The concept of **conditional probability** is not properly taught in schools. Bayes formula is mentioned but the table technique is rarely discussed. It is important to point out that the conditional probability table is an implementation of the Bayes formula.

**There is no clear definition of “probability” in the real world.** What is traditionally meant by the term “probability” is the “**long term relative frequency.**“ We repeat the test/experiment numerous times and tabulate the outcomes. From the collected data we come up with a number that represents the relative frequency of the desired outcome. The frequency interpretation of probability has a historical bias. It is not predictive. The relative frequency of a desired outcome computed from the past outcomes may not have any relevance for the future.

There are other interpretations of “probability,” the most important of which is known as the Bayesian interpretation which is based on the “likelihood” concept as opposed to the “relative frequency.” Some claim that the Bayesian probability is more predictive.

Another interpretation of “probability” is found in Quantum Mechanics (QM). The Quantum Mechanics is designed to maximize the predictive power of “probability.” There are lessons to be learned from QM for anyone who cares about prediction.

Bayesian and QM interpretations of “probability” are beyond the scope of this article. Here, I will focus on the frequentist method of computing the “conditional probability”.

**Table Approach**

**Example 1**

**Question**: Suppose 1 in 100 people has a certain disease. A test for the disease has 90% accuracy. What is the probability that someone who has tested positively will actually have the disease.

**Answer**: The first thing you should do is to set up the table.

1000 people tested | total | test positive | test negative |

has the disease | 10 | 9 | 1 |

does not have the disease | 990 | 99 | 891 |

Total | 1000 | 108 | 892 |

So, how did we set up the table?

Let’s assume 1000 people were tested. Since 1% of the people have this disease 10 people will actually have the disease but only 9 will show up in the test because the test has 90% accuracy.

990 people does not have the disease but because of 10% error margin 99 people will test positively out of these 990 healthy people.

In a given row the numbers in the “test positive” and “test negative” columns have to add up to the number in the “total” column. So, we determine the numbers in the “test negative” column by subtracting the number in the “test positive” column from the number in the “total” column.

The second row and the “Total” row (bottom row) logically follows.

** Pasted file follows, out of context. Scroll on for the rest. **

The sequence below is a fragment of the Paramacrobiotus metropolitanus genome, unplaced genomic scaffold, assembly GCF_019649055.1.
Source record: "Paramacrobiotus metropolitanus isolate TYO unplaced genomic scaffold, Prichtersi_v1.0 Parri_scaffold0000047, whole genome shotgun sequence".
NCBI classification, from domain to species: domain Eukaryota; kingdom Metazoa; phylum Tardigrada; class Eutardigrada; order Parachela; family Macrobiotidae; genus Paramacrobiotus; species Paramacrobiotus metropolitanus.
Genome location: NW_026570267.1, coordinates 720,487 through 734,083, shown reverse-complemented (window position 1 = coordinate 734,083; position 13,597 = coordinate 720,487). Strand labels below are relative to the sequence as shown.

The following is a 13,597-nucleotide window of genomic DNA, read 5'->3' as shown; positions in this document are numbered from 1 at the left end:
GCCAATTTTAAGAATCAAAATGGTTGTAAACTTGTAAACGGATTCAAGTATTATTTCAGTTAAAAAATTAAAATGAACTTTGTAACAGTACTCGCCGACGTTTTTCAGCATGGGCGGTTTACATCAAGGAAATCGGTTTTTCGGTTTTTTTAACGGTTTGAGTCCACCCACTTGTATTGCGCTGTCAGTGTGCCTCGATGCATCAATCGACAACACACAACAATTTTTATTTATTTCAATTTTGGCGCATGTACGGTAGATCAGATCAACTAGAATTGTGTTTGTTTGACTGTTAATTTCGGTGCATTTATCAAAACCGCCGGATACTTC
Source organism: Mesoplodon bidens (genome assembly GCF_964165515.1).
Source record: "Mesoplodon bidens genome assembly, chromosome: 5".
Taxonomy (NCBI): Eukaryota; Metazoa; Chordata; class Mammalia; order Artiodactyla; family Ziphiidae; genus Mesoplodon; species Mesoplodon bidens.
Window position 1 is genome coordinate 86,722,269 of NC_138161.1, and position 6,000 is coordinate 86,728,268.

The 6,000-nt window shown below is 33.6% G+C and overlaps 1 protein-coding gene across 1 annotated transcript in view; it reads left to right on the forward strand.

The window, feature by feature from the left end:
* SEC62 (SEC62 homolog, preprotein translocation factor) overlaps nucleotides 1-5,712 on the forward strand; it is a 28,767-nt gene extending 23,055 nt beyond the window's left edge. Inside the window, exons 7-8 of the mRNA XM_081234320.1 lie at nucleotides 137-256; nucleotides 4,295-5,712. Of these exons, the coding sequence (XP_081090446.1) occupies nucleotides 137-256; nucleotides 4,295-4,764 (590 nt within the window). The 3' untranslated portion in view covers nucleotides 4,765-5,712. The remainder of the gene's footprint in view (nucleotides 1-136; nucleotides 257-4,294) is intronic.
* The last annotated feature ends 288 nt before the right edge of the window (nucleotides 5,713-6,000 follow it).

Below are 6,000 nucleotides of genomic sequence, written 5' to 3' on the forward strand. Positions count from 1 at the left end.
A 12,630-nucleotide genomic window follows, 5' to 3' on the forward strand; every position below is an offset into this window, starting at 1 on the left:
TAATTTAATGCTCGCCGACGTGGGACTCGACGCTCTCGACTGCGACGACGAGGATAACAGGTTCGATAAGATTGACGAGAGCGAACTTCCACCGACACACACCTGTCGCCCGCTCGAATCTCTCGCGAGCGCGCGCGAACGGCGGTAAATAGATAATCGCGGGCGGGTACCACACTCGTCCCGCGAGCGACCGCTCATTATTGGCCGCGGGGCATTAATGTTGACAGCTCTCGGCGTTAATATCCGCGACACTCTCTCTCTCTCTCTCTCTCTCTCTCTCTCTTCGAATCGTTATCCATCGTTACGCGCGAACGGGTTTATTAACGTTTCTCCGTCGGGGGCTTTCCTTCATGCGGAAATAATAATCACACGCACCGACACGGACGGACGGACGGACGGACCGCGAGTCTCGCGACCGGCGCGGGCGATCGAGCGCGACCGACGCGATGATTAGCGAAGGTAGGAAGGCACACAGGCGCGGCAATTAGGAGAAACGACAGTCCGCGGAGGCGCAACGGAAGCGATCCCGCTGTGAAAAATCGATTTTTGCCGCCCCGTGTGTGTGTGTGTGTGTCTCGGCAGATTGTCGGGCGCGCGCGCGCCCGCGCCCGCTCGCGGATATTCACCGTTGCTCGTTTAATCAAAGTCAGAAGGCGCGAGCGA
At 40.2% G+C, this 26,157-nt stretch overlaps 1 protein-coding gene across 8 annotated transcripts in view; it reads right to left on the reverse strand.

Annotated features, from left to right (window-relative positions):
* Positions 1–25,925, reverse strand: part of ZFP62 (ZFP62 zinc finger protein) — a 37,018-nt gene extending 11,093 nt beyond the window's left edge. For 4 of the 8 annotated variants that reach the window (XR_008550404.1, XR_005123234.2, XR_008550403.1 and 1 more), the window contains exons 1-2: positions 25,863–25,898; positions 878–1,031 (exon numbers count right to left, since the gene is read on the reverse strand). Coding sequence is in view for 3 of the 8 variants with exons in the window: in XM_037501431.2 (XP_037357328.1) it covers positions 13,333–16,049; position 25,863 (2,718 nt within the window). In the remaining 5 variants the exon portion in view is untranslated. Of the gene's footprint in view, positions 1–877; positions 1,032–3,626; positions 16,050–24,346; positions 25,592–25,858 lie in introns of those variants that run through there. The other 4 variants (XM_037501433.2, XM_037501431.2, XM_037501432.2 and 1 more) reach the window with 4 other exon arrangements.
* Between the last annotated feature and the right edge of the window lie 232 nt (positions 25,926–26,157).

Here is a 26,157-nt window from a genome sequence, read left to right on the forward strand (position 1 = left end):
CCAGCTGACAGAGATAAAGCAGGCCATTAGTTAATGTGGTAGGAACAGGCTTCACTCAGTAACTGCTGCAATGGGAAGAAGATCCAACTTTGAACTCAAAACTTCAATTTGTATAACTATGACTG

The conditional probability that someone who has tested positively will actually have the disease

= 9/108 = 0.083333 = 1/12

The conditional probability that someone who has tested negatively will actually have the disease

= 1/892

The conditional probability that someone who has tested positively will NOT have the disease

= 99/108 = 0.916667

You may find these results very counter-intuitive, especially the last one. But remember, we are talking about the conditional probability here. If we did not know the fact that 1% of the people have this disease and someone told us that the test has 90% accuracy then the probability that someone who has tested positively will NOT have the disease would have been reported as 0.10. **Once we know the fact that only 1% of the people actually have this disease the (conditional) probability changes.**

**Bayes Formula**

**Example 2**

**Question**: A coin is flipped twice. Knowing that the first flip lands on heads what is the probability that the second flip lands on heads as well.

**Answer**: In problems like these where the universe of possibilities is countable you may want to apply the Bayesian formula for conditional probability directly.

(H: head, T: tail)

universe of possibilities : {HH,HT,TH,TT} first flip lands on heads : {HH,HT} second flip lands on heads : {HH,TH} first and second flip both land on heads : {HH}

**probability of an event** (relative frequency interpretation) =

(number of desired possibilities)/(total number of possibilities)

Probability of first flip lands on head = #{HH,HT}/#{HH,HT,TH,TT} = 2/4 = 1/2

Probability of second flip lands on head = #{HH,TH}/#{HH,HT,TH,TT} = 2/4 = 1/2

Probability of first and second flip both land on heads = #{HH}/#{HH,HT,TH,TT}= 1/4

The Bayes formula for conditional probability is

Probability of B given that A has occured = Probability of (A and B) / Probability of A

using the A and B terminology

Probability of A = Probability of first flip lands on head = 1/2

Probability of second flip lands on head = 1/2

Probability of (A and B) = Probability of first and second flip both land on heads=1/4

Probability of B given A = (1/4) / (1/2) = 1/2

Are you surprised by this result? Did you expect to find 1/4? Read on.

**Example 3**

**If the question in Example 2 was stated slightly differently**

**Question**: Toss the coin twice. Knowing that at least one head occurs what is the probability that the second toss results in a tail?

**Answer**:

universe of possibilities : {HH,HT,TH,TT} A: at least one head occurs: {HH,HT,TH} B: second toss results in a tail: {HT,TT} A and B: {HT}

Probability A = #{HH,HT,TH}/#{HH,HT,TH,TT} = 3/4

Probability B = #{HT,TT}/#{HH,HT,TH,TT} = 1/2

Probability of (A and B) = #{HT}/#{HH,HT,TH,TT} = 1/4

Probability of B given A = (1/4)/(3/4) = 1/3

**Example 4**

**Question**: A family is expecting their second child. Their first child is a boy. What is the probability that the second child will be a boy as well?

**Answer**: The wording is different but the problem is exactly the same as in Example 2.